In this research letter from Journal of the American Geriatrics Society, a study was performed to determine the immune response of geriatric patients infected with COVID-19. Current studies indicate that antibody production begins around day 5 after symptom onset with 78-100% of patients producing antibodies, and studies also suggest antibody production is positively correlated with disease severity. In more mild cases or those who are asymptomatic have lower antibody titers. The study aimed to determine the incidence of detectable antibody response in a LTC facility and characterize the relationship between immune response, individual characteristics, and disease progression. The researchers examined the IgG antibody response in geriatric residents of a long-term care facility at 4 weeks post infection, 3 months and 6 months post infection. Results show that of the 49 COVID-19 positive residents the average age is 84-years, 77.5% were female, and there was an average of seven chronic comorbidities. Among the comorbidities, dementia and heart disease were most common. 55.1% of patients were on antiplatelets and 32.6% were on proton pump inhibitors, and 10% on immune modulator treatments. Overall, 59.2% of positive patients were asymptomatic while 22.4% experienced severe symptoms. The study delves into data found while the study was ongoing. Results indicate that patients maintained antibody response for at least 6 months. This implies that a vaccine may produce similar effects and provide protection to geriatric patients. 34% of patients lost their antibodies within six months which reflects the need for further protective measures.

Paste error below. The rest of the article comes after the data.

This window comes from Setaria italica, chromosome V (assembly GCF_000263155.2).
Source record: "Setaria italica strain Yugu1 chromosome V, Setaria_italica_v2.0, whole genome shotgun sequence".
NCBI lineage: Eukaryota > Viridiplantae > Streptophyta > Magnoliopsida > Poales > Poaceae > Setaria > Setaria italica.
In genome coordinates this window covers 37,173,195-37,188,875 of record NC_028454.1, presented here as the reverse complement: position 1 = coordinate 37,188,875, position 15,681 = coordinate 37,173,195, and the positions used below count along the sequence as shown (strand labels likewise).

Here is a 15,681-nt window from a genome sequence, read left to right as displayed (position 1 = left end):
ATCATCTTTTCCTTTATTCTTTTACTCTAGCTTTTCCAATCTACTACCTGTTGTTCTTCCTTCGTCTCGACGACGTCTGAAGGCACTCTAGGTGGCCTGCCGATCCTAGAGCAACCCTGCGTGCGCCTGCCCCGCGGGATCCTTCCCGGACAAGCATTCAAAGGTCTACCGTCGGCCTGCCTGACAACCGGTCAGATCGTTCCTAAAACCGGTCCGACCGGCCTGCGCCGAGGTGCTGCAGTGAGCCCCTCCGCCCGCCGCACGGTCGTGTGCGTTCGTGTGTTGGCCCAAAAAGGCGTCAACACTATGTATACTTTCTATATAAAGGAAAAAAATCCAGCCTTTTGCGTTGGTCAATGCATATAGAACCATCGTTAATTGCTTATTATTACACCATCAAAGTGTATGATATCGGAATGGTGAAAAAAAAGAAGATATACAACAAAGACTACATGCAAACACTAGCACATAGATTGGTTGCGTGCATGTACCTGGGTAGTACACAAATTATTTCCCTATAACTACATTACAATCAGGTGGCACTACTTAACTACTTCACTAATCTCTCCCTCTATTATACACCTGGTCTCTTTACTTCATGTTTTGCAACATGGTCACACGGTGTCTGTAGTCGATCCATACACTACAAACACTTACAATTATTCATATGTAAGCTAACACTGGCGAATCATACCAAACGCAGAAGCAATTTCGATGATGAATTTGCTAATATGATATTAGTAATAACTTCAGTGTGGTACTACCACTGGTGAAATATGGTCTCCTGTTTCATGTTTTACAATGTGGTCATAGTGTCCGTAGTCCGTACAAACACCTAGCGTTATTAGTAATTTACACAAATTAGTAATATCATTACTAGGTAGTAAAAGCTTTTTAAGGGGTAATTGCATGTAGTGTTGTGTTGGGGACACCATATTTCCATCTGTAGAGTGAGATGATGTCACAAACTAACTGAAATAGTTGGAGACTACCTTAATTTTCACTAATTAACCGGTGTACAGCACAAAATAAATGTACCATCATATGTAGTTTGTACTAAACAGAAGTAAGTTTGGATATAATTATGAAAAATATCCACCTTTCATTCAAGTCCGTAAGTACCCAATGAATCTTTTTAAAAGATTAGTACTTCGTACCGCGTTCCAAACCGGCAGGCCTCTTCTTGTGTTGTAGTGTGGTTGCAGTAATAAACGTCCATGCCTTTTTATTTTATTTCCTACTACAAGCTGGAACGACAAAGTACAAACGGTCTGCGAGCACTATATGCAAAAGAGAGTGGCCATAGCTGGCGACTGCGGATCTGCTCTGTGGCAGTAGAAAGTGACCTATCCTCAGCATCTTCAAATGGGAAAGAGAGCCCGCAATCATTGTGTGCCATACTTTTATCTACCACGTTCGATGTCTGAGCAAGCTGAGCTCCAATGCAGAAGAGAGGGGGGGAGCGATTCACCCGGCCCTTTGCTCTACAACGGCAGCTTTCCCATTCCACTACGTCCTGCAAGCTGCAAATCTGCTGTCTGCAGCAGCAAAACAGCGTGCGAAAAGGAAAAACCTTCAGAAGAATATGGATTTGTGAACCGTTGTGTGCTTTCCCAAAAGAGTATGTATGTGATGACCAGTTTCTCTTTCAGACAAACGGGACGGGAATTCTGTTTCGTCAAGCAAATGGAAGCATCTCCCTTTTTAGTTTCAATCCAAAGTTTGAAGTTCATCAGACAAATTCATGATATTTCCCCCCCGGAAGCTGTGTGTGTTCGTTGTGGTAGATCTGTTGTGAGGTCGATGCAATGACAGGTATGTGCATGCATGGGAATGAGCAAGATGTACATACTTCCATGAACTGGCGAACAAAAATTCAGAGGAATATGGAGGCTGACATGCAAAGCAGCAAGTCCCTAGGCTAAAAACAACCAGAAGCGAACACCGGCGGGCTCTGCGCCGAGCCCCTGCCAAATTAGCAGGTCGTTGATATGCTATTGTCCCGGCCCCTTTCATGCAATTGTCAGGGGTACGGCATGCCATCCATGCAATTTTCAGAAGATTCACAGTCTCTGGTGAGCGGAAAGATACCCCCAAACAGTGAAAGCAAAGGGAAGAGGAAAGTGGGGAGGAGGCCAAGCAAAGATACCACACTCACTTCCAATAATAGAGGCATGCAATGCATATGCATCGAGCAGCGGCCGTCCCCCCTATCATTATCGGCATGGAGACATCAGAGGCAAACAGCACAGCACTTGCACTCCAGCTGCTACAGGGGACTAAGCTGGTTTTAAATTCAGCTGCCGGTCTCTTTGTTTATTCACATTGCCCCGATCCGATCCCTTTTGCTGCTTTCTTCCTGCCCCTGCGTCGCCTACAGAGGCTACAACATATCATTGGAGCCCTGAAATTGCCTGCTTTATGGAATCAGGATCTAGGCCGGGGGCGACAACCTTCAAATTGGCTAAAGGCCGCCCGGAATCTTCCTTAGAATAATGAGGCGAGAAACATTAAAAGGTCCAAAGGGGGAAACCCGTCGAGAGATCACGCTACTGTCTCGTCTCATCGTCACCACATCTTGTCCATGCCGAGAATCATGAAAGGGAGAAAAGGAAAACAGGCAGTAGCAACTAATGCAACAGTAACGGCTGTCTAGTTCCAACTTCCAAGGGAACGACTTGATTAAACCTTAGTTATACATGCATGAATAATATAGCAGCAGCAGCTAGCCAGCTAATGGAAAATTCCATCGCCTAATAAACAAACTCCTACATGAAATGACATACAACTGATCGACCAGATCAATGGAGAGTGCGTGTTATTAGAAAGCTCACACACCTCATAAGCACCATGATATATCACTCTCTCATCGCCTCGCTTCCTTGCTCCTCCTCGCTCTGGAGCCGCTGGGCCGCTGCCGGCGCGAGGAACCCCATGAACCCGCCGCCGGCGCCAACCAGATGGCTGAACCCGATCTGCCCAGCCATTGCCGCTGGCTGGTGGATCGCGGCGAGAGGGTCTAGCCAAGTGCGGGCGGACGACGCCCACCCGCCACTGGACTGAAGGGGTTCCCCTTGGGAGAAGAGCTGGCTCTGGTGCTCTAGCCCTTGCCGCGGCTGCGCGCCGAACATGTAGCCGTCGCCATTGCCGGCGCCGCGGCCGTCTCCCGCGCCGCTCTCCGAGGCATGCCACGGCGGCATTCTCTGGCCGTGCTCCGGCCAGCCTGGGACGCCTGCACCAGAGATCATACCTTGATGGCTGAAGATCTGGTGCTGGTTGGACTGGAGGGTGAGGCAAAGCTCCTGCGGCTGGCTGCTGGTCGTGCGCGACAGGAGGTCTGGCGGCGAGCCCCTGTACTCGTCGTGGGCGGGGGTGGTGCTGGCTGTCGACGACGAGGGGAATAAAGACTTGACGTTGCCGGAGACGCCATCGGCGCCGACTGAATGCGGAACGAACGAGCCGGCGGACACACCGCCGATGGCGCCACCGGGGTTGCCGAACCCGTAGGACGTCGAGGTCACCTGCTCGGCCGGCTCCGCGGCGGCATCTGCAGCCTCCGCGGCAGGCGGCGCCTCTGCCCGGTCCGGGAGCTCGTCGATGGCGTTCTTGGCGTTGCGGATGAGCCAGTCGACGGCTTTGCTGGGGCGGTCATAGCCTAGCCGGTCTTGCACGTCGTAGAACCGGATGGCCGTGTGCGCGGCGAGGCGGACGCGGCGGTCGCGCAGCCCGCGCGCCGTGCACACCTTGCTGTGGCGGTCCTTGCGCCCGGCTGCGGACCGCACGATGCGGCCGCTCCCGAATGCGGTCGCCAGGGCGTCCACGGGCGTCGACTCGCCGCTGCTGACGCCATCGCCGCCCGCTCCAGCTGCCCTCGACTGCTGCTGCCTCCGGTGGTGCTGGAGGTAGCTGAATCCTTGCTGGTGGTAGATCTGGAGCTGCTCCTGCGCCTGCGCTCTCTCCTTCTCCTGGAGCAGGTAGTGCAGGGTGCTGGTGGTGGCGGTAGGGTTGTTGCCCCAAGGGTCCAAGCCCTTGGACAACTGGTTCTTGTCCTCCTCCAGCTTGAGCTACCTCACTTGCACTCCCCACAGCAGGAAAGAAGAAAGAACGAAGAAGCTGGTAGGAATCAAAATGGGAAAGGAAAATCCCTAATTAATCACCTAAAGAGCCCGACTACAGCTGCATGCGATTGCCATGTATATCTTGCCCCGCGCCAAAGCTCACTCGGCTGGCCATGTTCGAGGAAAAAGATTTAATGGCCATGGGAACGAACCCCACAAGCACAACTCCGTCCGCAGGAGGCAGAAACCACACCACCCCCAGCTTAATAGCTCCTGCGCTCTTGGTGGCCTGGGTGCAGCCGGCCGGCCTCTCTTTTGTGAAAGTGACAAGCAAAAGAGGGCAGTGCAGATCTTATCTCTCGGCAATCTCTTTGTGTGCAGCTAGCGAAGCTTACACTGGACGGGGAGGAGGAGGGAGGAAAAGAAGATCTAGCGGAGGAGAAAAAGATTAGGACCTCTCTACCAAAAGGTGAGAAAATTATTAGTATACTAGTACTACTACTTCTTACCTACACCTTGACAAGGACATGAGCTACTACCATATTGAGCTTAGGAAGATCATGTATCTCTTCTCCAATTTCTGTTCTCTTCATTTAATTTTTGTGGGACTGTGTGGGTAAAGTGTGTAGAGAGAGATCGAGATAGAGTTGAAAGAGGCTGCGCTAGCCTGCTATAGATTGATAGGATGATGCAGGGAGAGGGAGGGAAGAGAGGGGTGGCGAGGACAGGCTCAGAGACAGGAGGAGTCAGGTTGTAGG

Post-COVID depression, anxiety, and post-traumatic stress symptoms